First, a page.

Breakfast was just what the doctor ordered: Spinach, cheese and tomato omelet and the most lovely home-baked bread—that Claudia is still dreaming about. We had bottomless chai—which I am still dreaming about—and an energy ball, a concoction of oats, chocolate, dates, nuts, and lots of healthy secret ingredients.
Having full bellies, we then returned to our house hunting which led us to Shiva and Krishna Murthy (Murthy is on the KPJAYI website, ), both really helpful and both of who specialize in helping set up accommodations. With their help we saw at least a dozen houses. It was a blur. Unfortunately, nothing stuck out.
The house hunting would have to wait for the following day as time had come to register at the shala (3:30-5:30pm daily). We were sure that we had the requirements: a passport photo, a photocopy of our passport and visa.
After hearing about Mysore for so many years, the stories about Guruji, the classes that he taught at the shala, stepping through those doors for the very first time was an emotional experience. From the lobby, we caught a glimpse of the Guruji and his wife’s huge portraits, decorated with garlands. You could feel the energy, the countless millions of vinyasa, this is the place where breath moves in a continuous motion. We were about to join it.
After the first formalities, we met Sharath, filled out our student passes and stamped them. I tried in earnest to get “Kaz” on my card, after he commented that I had a particularly long name. But with no result, he managed to squeeze in my 3 first names, the last name would not fit even. In the back of my head I thought, he will never remember my name now!
With further investigation of our student card, we realized that we were in fact in Sharath’s class. A happy surprise!
We stopped by the shala store. Bought a KPJAYI top each and a Sharradah towel for our 6:30am morning practice.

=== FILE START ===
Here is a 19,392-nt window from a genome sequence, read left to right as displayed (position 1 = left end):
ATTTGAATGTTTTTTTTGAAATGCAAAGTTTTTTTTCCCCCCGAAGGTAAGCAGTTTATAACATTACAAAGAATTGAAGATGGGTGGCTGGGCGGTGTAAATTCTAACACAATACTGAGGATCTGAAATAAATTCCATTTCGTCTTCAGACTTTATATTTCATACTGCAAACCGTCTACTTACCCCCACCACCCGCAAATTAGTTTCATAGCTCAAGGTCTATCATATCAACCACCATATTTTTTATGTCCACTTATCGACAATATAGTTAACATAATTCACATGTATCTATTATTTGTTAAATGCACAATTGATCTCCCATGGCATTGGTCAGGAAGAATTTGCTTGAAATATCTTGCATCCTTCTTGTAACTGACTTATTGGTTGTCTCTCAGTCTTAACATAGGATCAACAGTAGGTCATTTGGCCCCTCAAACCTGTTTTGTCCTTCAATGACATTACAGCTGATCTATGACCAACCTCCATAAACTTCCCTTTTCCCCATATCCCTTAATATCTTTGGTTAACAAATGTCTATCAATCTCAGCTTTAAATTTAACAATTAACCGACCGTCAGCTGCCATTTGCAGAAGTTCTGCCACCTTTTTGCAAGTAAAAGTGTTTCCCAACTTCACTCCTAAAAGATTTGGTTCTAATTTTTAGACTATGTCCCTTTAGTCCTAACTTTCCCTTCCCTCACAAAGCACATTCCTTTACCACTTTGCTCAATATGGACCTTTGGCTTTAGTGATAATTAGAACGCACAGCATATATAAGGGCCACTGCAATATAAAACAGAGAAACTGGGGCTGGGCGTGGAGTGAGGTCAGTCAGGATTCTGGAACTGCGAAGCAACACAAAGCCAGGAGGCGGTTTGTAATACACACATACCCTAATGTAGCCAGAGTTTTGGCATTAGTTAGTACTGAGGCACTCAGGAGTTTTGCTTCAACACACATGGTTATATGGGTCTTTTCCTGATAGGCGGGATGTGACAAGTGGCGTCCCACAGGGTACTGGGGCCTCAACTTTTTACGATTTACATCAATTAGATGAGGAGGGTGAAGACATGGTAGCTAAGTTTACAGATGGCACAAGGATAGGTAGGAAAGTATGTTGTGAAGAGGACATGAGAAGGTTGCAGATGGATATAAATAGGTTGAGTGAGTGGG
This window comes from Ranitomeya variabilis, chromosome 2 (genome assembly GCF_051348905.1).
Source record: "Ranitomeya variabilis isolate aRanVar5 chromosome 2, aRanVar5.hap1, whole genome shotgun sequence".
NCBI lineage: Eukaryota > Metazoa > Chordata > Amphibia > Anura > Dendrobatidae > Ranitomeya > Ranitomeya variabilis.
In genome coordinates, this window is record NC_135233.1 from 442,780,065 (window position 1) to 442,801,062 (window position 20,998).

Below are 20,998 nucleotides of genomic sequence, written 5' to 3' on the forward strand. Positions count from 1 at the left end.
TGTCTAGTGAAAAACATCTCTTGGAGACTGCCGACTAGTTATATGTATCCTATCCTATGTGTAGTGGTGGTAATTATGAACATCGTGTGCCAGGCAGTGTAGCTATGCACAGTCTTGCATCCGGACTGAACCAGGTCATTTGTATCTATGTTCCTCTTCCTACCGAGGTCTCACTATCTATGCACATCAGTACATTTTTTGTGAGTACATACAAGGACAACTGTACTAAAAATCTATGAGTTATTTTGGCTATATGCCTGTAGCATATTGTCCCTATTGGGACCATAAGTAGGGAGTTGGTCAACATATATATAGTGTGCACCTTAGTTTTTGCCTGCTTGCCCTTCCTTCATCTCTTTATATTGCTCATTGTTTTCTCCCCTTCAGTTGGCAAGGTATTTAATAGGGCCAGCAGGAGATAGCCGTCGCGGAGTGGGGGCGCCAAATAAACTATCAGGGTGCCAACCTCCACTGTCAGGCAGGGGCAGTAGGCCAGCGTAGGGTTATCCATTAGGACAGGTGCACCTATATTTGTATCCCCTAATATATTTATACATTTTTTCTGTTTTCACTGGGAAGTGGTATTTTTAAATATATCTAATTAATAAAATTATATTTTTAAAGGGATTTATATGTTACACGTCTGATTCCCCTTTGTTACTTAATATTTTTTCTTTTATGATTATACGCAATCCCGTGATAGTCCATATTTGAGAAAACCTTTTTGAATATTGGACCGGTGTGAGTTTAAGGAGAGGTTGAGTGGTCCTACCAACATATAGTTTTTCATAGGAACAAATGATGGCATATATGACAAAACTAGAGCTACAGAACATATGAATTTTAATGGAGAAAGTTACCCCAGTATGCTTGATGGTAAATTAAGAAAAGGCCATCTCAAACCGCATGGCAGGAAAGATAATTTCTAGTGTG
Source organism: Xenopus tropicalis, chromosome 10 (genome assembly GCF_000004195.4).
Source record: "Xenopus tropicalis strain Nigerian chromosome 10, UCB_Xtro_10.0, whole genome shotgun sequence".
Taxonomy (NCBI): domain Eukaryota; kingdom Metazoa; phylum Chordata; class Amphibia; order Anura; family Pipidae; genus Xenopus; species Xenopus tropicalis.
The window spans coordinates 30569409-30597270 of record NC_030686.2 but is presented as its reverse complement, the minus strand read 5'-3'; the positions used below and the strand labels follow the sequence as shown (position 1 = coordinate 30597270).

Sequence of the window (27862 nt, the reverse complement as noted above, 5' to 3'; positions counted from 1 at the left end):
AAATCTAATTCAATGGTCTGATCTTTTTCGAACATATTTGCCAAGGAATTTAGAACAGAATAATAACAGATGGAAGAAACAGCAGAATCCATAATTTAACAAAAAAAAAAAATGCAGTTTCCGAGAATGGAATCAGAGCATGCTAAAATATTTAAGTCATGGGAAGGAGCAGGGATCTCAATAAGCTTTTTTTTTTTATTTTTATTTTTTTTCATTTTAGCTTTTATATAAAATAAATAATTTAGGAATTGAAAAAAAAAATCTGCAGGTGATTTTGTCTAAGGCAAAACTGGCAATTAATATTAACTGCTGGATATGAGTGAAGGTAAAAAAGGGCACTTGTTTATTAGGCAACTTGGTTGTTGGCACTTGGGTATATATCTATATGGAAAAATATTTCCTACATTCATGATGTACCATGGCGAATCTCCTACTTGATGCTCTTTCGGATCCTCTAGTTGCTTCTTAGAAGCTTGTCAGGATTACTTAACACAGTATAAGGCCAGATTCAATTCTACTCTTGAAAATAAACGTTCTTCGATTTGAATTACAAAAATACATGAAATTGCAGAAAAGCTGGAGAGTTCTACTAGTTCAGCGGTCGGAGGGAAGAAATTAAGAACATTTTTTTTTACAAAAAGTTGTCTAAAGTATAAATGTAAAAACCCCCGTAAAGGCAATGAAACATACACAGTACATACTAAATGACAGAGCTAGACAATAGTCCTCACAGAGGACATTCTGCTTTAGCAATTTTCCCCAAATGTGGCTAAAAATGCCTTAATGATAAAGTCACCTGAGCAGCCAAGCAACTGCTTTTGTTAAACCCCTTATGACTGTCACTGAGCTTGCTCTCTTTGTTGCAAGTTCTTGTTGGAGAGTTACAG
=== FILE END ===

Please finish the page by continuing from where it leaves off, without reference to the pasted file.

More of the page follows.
On the way home, we realized that all the breakfast places we knew were just that—breakfast places, and now it was dinnertime. Hmmm. What to do?! Whom to ask?! Like a fairy godmother, Radjni, an Indian woman with child in tow stops us on the street to tell us that her home is open for dinner for Rp100 per person, all you can eat. We make a reservation (9945699957), she tells us to go to Rishi’s Internet Café. There we had our first Indian vegetarian meal in Gokulam, it was home cooked as promised and very delicious! We enjoyed our meal there while using the wi-fi at a minimal additional cost—to blog!
Sunday, October 24, 2010
I felt clumsy all day. All the pre-Mysore excitement makes me feel like I'm stumbling, bumbling as if in a dream.
For a week now, it has been so: last Sunday's farewell practice and brunch at Cath's house, Manila by Wednesday, remembering my first ashtanga teacher with classmate Joseph after practicing together at Yoga Philippines, partaking in Stillpoint's crazy beautiful energy for Friday mysore and brunch, my farewell dinner with my oldest Manila friends at Legend of India. Everywhere, there are well-wishes and good advice. Everything points to India, everything is heading to Mysore.
And thus, Claudia and I are, slowly, slowly making our way.
So far, its more than a little magical. Even the little bloopers lead us to the grander scheme. For example, this 1 day stopover at Singapore was unplanned. Our flight (Tiger Airways)was canceled then rescheduled to the following day. So we miss a day in Mysore. But we gain a day in Singapore, staying with my stepsister--who just moved here, playing with my niece, and getting fed the most delicious salad ever, the tastiest pasta sauce and ice cream by Ben and Jerry's. The salad was just so fresh, crunchy, tasting like the way veggies should taste.
Tomorrow, we get to meet up with our May training classmate Su-ching, sample a mysore class at The Yoga Shala on Yan Kit Road (http://www.theyogashala.com.sg), and have brunch. We get to shop for Claudia's replacement camera. Her compact digital camera just plain stopped working at last Sunday's brunch.
Everything fits into a big picture, thanks to our canceled flight, Claudia gets to document our Mysore trip with a new camera, a Lumix G2. I get to see family. We get to reconnect with a new friend. Life is good. Life IS.